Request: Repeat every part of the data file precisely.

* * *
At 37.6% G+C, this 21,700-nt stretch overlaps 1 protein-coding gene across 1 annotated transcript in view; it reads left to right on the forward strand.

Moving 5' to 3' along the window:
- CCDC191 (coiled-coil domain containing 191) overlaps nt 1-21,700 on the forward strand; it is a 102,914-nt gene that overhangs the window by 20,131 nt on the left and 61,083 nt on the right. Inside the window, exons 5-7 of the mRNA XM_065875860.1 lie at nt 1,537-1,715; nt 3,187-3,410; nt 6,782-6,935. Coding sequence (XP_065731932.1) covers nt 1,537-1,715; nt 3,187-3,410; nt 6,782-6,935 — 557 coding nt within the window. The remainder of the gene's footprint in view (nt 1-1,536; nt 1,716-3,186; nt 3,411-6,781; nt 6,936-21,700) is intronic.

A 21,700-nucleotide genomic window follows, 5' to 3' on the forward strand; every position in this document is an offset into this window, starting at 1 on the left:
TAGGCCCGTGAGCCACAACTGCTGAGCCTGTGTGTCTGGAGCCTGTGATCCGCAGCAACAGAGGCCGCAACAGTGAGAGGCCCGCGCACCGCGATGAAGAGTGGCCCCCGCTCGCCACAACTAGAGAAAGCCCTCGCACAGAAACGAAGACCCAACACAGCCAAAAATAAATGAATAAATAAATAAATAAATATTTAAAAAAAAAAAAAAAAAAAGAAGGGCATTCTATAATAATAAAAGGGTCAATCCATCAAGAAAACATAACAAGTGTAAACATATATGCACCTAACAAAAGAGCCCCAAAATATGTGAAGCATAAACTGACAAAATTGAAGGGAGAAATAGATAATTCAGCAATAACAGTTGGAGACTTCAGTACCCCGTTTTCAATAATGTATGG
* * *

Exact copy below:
At 37.6% G+C, this 21,700-nt stretch overlaps 1 protein-coding gene across 1 annotated transcript in view; it reads left to right on the forward strand.

Moving 5' to 3' along the window:
- CCDC191 (coiled-coil domain containing 191) overlaps nt 1-21,700 on the forward strand; it is a 102,914-nt gene that overhangs the window by 20,131 nt on the left and 61,083 nt on the right. Inside the window, exons 5-7 of the mRNA XM_065875860.1 lie at nt 1,537-1,715; nt 3,187-3,410; nt 6,782-6,935. Coding sequence (XP_065731932.1) covers nt 1,537-1,715; nt 3,187-3,410; nt 6,782-6,935 — 557 coding nt within the window. The remainder of the gene's footprint in view (nt 1-1,536; nt 1,716-3,186; nt 3,411-6,781; nt 6,936-21,700) is intronic.

A 21,700-nucleotide genomic window follows, 5' to 3' on the forward strand; every position in this document is an offset into this window, starting at 1 on the left:
TAGGCCCGTGAGCCACAACTGCTGAGCCTGTGTGTCTGGAGCCTGTGATCCGCAGCAACAGAGGCCGCAACAGTGAGAGGCCCGCGCACCGCGATGAAGAGTGGCCCCCGCTCGCCACAACTAGAGAAAGCCCTCGCACAGAAACGAAGACCCAACACAGCCAAAAATAAATGAATAAATAAATAAATAAATATTTAAAAAAAAAAAAAAAAAAAGAAGGGCATTCTATAATAATAAAAGGGTCAATCCATCAAGAAAACATAACAAGTGTAAACATATATGCACCTAACAAAAGAGCCCCAAAATATGTGAAGCATAAACTGACAAAATTGAAGGGAGAAATAGATAATTCAGCAATAACAGTTGGAGACTTCAGTACCCCGTTTTCAATAATGTATGG